Students in Pennsylvania were thrilled to receive laptops free of charge from their school district to create a "seamless" way to collaborate on projects and access school materials. What they didn't expect was school officials activating the laptop webcams remotely.
The Courthouse News Service reports:
The families say the Lower Merion School District issued Webcam-equipped personal laptop computers to each of its approximately 1,800 high school students: in Harriton High School in Rosemont, and Lower Merion High School in Ardmore. The schools issued the computers as part of a "one-to-one" laptop computer initiative lauded by Superintendent Christopher McGinley as an effort that "enhances opportunities for ongoing collaboration, and ensures that all students have 24/7 access to school based resources and the ability to seamlessly work on projects and research at school and at home."
But the parents and students say that, without their knowledge, the access went both ways. Nowhere in any "written documentation accompanying the laptop," or in any "documentation appearing on any Web site or handed out to students or parents concerning the use of the laptop," was any reference made "to the fact that the school district has the ability to remotely activate the embedded webcam at any time the school district wished to intercept images from that webcam of anyone or anything appearing in front of the camera," the complaint states.
And how did parents find out about this two-way access? In November 2009, a Harriton High School student named Blake Robbins was informed by Assistant Principal Lindy Matsko that the school district had reason to believe he was engaged in "improper behavior" off school grounds. The evidence? A photograph from the webcam that came with the school-issued laptop.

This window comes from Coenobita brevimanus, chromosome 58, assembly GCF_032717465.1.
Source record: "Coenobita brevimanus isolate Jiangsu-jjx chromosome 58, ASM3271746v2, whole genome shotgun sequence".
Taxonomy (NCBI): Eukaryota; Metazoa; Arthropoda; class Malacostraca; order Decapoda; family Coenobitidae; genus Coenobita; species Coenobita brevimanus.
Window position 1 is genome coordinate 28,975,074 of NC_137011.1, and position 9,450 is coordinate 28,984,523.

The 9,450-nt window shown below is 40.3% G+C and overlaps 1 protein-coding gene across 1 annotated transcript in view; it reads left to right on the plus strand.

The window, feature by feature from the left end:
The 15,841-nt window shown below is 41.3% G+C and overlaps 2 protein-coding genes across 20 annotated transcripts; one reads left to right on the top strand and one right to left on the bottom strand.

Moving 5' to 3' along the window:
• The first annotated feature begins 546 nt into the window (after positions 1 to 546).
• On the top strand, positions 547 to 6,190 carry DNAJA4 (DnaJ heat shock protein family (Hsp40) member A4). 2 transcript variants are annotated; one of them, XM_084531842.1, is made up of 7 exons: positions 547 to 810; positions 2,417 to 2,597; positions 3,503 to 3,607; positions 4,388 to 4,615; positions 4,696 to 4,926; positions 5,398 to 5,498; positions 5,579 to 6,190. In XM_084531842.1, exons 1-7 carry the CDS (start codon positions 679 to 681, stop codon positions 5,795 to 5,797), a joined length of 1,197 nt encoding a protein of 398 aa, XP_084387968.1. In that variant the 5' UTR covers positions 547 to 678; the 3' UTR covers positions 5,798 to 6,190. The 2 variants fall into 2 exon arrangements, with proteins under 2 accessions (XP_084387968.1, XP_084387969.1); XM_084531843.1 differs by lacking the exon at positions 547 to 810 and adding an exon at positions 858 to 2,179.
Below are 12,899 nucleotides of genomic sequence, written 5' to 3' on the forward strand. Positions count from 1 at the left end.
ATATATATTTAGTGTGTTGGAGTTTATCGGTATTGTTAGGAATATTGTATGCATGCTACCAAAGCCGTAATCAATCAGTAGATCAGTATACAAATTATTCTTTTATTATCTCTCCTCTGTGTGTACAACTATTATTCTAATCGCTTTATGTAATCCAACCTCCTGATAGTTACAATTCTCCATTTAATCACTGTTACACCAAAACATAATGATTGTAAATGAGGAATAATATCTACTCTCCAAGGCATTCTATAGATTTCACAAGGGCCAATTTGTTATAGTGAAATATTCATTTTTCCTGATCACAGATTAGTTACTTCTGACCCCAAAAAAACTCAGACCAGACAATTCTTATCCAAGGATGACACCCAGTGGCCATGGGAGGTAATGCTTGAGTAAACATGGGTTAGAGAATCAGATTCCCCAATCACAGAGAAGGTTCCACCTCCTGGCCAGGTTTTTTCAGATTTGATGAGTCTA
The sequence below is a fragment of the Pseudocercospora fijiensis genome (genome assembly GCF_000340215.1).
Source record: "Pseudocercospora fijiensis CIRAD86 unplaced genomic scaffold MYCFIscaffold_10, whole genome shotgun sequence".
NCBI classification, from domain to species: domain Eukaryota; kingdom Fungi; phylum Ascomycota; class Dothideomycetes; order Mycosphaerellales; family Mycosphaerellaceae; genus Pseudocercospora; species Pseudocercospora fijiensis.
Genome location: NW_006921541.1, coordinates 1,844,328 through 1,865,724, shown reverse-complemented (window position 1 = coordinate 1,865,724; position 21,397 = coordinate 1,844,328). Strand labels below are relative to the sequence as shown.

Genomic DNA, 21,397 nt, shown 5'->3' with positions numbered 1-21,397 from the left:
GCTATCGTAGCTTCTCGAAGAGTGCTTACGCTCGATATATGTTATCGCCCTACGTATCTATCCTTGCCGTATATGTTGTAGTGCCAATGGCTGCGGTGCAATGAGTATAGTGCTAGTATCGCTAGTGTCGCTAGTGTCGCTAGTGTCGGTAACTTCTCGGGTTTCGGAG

Horrified, Robbins' parents filed a class action suit against the school district on behalf of the other families issued laptops asserting that the district was in violation of a slew of federal and state laws, as well as the fourth amendment of the Constitution.
Cory Doctrow, writing for Boing Boing, summarizes the feelings of many a technophile when he says:
If true, these allegations are about as creepy as they come. I don't know about you, but I often have the laptop in the room while I'm getting dressed, having private discussions with my family, and so on. The idea that a school district would not only spy on its students' clickstreams and emails (bad enough), but also use these machines as AV bugs is purely horrifying.
Normally, when these types of cases surface, opinions are mixed as to how much privacy one can expect from a device issued by a work or school institution. Indeed, many commenters on the Boing Boing site note, administrators monitoring student use on school computers isn't new - and that type of surveillance can help teachers in a variety of ways outside of simple safety concerns.
But does that benefit become more sinister when officials use the technology to monitor children outside of school?
Big Brother Is Here: Families Say Schools Snoop in Their Homes With District-Issued Laptops & Webcams [Courthouse News Service]
School used student laptop webcams to spy on them at school and home [Boing Boing]
How Google Saved A School [PBS]